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I have a habit of wandering around isolated National and Conservation Parks.  It started out as a “get away from it all” type concept, but has ended up being almost an obsession.  Combined with my camping interests, it has reached the point where, if I don’t lose myself at least once a month, I start to feel very edgy indeed.

Trudging through the bush is a great stress reliever, particularly if you take notice of things around you, but it can also be quite dangerous.  Here in South Australia, a number of the parks are large and isolated and are situated in rather harsh environments.  Areas of the Simpson Desert are closed to travellers during the summer months because of the extreme heat and the danger the area poses to poorly equipped travellers. 

Other, smaller parks, particularly the mallee parks, offer sparse mallee scrub which covers low hills with little or no understorey.  Walking through these areas it is very easy to become disorientated and lose your way.  I walked a few metres away from the camp fire one night in a mallee park to try and spot some wombats amongst the burrows I had seen earlier in the day.  I found the burrows but could not find my way back to my campsite.  I was the only one out there and there was no moon.  All the vegetation looked the same and I had no idea which way the camp was.  I ended up walking right through the park and came out onto a road.  I managed to work out which way the entrance to the park was and trudged back to the camp site from there.  Very embarrassing, but no harm done.

That was years ago.  Technology has come to the rescue again and there is no need for this to happen to anyone now.

I’m in my element now.  I bought a basic hand held GPS unit.  A Garmin eTrex H.  Now I visit even more remote areas, park my car and head off into the bush without any fear of becoming lost.  I lock in my first waypoint (usually my camp site or my car) then off I go, marking in points of interest along the way.  The eTrex has a compass on it, so I always know in what direction I’m heading.  It also tracks distance, time I’ve spent walking and time I’ve spent stationary, average speed and maximum speed.  It also allows me to store the route I took, so I can retrace my steps when I visit the area again.  To get back to my starting point, I select my first waypoint (usually my camp site or my car) and press “goto”.  The direct route back to my starting point appears on the screen, complete with distance, direction and approximate time of arrival.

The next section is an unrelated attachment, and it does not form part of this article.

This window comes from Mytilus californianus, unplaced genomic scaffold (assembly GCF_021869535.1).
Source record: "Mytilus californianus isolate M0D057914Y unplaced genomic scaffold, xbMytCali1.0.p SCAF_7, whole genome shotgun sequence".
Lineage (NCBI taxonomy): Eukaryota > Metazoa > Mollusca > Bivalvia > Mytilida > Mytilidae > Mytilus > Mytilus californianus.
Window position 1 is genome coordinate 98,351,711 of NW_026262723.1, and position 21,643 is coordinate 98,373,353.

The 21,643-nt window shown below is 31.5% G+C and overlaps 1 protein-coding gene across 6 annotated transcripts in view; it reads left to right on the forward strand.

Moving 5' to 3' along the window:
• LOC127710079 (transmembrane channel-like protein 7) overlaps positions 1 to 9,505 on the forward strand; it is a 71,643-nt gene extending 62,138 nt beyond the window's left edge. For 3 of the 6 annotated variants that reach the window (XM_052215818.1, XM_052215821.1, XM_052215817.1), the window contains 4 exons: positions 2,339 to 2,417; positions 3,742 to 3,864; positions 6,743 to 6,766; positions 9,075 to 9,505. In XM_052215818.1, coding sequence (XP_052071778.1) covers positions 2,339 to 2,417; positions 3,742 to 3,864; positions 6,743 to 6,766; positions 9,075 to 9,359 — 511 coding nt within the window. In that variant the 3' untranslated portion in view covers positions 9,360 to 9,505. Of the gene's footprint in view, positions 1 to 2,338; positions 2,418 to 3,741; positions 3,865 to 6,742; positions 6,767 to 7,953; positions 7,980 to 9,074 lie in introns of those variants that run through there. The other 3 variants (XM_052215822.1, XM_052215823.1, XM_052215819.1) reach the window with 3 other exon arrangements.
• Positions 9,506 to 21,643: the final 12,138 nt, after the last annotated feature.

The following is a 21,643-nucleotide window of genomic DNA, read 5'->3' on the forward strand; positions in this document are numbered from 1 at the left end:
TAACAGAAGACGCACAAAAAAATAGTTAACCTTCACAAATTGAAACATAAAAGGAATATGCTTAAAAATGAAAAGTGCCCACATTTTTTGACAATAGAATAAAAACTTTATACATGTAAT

The eTrex is a very basic unit, but very easy to use.  It does everything I need it to do, the battery life is excellent, about 16 hours on two AA size batteries, and it’s relatively small, light and ruggedly built.  What more do you need?  There is even the option of downloading maps, storing them on your unit and marking your own route and waypoints on it.  Very handy if you are planning a visit to an area for the first time.

Of course, as good as this unit is, it is still necessary to carry a magnetic compass and maps of the area as backup tools, just in case the technology fails.

As stated the eTrex is a basic unit.  It does however, have another feature which I find interesting.  It has a “hunt/fish” menu.  For example, if you are at, or punch in the GPS co-ordinates to your favourite fishing spot, select the date and the eTrex will advise on the best times to fish on that particular day.  It uses the phases of the moon to make these predictions and, although I’m not convinced as to the accuracy of the predictions, it is interesting nonetheless and others actually swear by it.

Sunrise, sunset, moonrise and moonset are all there for any day you need them.

It really does have everything you need if, like me, you are someone who loves visiting out of the way, isolated locations and wandering off into the bush. 

You’ll never get lost again.

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